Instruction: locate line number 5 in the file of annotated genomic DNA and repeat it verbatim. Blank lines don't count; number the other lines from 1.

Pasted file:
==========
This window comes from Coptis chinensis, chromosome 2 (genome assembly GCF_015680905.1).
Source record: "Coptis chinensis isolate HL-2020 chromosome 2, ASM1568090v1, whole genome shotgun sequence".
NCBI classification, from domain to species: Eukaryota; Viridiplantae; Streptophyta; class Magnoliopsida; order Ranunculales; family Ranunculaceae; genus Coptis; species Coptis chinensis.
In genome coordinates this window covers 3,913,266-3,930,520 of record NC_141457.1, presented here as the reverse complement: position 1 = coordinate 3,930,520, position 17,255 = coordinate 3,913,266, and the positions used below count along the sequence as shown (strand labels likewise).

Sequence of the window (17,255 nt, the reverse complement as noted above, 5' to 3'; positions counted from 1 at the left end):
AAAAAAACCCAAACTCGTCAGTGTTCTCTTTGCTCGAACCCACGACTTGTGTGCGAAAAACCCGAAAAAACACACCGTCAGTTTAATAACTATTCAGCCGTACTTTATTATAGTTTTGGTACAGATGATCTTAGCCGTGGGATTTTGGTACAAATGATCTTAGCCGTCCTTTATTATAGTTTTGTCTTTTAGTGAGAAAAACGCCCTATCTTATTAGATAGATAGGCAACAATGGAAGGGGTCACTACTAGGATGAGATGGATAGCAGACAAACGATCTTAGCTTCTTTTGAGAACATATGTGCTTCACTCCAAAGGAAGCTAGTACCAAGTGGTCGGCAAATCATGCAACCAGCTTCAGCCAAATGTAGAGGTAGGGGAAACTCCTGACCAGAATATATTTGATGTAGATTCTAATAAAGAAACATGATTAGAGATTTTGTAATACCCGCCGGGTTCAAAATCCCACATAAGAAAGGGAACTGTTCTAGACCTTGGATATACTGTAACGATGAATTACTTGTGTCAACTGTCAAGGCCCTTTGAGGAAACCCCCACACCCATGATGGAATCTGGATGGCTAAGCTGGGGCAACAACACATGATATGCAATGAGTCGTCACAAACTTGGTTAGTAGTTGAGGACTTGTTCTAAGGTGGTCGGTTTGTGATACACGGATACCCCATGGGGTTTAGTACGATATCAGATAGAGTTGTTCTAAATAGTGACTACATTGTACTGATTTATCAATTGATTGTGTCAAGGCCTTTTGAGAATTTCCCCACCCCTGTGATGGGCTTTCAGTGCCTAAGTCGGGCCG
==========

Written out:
Sequence of the window (17,255 nt, the reverse complement as noted above, 5' to 3'; positions counted from 1 at the left end):